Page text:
Editorial: We haven’t done a great job of planning ahead

Going forward, our governments need to do a better job of taking inventory of the public facilities

The Cowichan Valley should consider itself very lucky to be getting a new hospital in 2024.

It’s not that we don’t need it, because we certainly do. But it’s clear from recent statistics that there are many other communities in British Columbia that are also in need of expanded hospital facilities.

Nearly 50 hospitals in the province are running above 100 per cent capacity, with Cowichan District Hospital falling 24th on that list this year. The province as a whole is running at 103.2 per cent occupancy.

Cowichan needs a new hospital not just because of the capacity issues. The structure itself is just old, which comes with problems. Bits of the facade have actually fallen off. And the numbers this year are a little better than in previous years which hit as high at 112 per cent above capacity.

But the most overwhelmed hospitals in the province are in the Fraser Valley and Northern B.C. Stuart Lake Hospital in Fort St. James operated at 135.3 per cent capacity in 2018/19. This is the result of a lack of investment in new facilities for our communities over decades, as the population grew at the same time. Indeed, this has happened across Canada to many different types of infrastructure, and now the results are starting to show (the new high school announced to replace Cowichan Secondary is a good example).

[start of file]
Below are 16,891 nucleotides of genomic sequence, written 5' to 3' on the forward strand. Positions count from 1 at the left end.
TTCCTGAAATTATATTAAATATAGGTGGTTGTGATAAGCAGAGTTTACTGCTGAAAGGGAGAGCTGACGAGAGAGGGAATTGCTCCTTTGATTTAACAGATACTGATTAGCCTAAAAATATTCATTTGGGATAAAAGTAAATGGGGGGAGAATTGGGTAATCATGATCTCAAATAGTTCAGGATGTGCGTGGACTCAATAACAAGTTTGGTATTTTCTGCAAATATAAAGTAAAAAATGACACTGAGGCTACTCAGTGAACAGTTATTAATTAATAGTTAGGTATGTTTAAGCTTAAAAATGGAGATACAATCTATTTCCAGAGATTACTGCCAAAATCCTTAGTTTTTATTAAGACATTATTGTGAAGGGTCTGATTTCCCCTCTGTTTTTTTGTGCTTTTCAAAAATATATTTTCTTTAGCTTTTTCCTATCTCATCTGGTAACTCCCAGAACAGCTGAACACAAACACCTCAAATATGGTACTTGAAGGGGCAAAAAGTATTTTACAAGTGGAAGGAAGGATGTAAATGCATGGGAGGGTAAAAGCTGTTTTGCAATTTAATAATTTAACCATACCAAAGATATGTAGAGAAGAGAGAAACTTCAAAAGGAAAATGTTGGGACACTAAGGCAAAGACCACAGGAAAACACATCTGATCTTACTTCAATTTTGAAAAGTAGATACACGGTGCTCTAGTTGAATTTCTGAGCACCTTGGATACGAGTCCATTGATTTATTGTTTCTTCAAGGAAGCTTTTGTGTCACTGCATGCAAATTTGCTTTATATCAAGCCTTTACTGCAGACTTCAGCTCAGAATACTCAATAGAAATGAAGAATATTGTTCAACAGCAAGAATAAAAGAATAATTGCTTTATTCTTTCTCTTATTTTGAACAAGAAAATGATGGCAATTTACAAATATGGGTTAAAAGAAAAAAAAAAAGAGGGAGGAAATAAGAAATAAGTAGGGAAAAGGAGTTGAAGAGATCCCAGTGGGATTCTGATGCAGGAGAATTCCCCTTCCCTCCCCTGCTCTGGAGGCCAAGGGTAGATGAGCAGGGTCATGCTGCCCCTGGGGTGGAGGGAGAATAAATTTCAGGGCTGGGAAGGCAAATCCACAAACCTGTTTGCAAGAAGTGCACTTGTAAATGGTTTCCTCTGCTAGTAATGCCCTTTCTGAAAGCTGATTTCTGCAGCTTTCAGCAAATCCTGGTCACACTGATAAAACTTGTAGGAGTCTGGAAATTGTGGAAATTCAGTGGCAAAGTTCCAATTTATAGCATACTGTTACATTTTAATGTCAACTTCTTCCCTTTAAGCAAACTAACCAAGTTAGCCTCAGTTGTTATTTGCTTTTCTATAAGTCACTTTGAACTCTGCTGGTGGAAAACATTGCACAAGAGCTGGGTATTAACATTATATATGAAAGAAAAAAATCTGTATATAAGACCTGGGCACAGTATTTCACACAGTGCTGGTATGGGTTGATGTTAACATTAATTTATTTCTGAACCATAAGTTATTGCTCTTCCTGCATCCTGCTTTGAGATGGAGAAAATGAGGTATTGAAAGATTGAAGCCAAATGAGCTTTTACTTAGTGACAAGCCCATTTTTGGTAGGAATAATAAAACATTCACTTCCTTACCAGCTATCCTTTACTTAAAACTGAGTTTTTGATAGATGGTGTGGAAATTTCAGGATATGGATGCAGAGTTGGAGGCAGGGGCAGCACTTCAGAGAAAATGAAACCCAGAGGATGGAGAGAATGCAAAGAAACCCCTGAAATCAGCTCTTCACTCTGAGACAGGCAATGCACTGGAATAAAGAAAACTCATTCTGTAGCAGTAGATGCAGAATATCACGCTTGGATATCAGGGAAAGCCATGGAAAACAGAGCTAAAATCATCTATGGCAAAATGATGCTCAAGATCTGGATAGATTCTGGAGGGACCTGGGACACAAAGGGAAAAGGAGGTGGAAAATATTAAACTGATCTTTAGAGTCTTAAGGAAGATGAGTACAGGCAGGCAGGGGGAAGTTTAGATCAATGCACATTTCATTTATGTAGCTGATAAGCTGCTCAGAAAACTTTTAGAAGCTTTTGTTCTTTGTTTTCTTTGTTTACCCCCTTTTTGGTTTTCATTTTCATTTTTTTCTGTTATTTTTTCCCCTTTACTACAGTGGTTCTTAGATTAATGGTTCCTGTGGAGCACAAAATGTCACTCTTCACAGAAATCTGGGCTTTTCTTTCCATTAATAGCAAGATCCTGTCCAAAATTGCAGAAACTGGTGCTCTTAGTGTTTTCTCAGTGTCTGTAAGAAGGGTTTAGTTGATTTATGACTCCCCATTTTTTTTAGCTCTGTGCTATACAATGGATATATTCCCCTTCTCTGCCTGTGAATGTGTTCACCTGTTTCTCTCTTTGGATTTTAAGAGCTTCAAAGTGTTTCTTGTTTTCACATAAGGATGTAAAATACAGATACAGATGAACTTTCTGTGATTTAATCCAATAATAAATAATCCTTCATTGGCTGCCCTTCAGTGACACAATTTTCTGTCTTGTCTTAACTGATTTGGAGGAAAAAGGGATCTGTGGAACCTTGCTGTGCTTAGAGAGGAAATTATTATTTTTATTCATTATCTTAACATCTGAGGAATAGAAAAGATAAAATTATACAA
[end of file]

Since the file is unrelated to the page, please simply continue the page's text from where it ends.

What this means is that we are going to have to invest in a lot of new infrastructure in the coming years, from schools to roads, to hospitals, to bridges, tunnels and more. This work is being done in a piecemeal fashion by various levels of government from municipal to federal, and much of it probably should have been planned and started years before it becomes critical situation after critical situation. Going forward, our governments need to do a better job of taking inventory of the public facilities we have, figuring out their probable lifespans, and preparing (putting away money) for their inevitable replacements, and/0r major renovations — then scheduling what will be done when.

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